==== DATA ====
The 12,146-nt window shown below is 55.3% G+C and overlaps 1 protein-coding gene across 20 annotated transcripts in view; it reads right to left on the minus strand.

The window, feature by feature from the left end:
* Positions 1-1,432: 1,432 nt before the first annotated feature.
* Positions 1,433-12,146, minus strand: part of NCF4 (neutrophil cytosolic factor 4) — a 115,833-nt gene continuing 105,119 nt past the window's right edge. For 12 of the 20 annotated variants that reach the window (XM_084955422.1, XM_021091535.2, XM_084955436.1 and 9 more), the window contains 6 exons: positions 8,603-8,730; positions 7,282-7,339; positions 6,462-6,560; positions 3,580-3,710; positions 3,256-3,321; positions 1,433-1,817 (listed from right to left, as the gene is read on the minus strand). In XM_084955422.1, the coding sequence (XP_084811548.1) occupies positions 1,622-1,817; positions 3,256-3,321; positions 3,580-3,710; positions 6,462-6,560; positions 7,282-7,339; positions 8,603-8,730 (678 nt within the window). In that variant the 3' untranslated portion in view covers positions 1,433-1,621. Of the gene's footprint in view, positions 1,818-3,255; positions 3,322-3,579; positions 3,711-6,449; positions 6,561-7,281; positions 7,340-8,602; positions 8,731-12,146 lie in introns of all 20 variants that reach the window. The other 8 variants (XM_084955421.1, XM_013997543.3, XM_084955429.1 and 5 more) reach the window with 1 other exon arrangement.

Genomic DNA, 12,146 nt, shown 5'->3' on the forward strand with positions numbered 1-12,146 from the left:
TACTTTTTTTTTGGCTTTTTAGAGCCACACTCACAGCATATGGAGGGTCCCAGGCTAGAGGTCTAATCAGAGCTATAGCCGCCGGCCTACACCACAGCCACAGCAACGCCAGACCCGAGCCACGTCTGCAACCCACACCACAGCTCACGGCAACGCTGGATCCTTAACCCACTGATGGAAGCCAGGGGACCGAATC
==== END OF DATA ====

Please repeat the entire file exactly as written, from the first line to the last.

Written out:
The 12,146-nt window shown below is 55.3% G+C and overlaps 1 protein-coding gene across 20 annotated transcripts in view; it reads right to left on the minus strand.

The window, feature by feature from the left end:
* Positions 1-1,432: 1,432 nt before the first annotated feature.
* Positions 1,433-12,146, minus strand: part of NCF4 (neutrophil cytosolic factor 4) — a 115,833-nt gene continuing 105,119 nt past the window's right edge. For 12 of the 20 annotated variants that reach the window (XM_084955422.1, XM_021091535.2, XM_084955436.1 and 9 more), the window contains 6 exons: positions 8,603-8,730; positions 7,282-7,339; positions 6,462-6,560; positions 3,580-3,710; positions 3,256-3,321; positions 1,433-1,817 (listed from right to left, as the gene is read on the minus strand). In XM_084955422.1, the coding sequence (XP_084811548.1) occupies positions 1,622-1,817; positions 3,256-3,321; positions 3,580-3,710; positions 6,462-6,560; positions 7,282-7,339; positions 8,603-8,730 (678 nt within the window). In that variant the 3' untranslated portion in view covers positions 1,433-1,621. Of the gene's footprint in view, positions 1,818-3,255; positions 3,322-3,579; positions 3,711-6,449; positions 6,561-7,281; positions 7,340-8,602; positions 8,731-12,146 lie in introns of all 20 variants that reach the window. The other 8 variants (XM_084955421.1, XM_013997543.3, XM_084955429.1 and 5 more) reach the window with 1 other exon arrangement.

Genomic DNA, 12,146 nt, shown 5'->3' on the forward strand with positions numbered 1-12,146 from the left:
TACTTTTTTTTTGGCTTTTTAGAGCCACACTCACAGCATATGGAGGGTCCCAGGCTAGAGGTCTAATCAGAGCTATAGCCGCCGGCCTACACCACAGCCACAGCAACGCCAGACCCGAGCCACGTCTGCAACCCACACCACAGCTCACGGCAACGCTGGATCCTTAACCCACTGATGGAAGCCAGGGGACCGAATC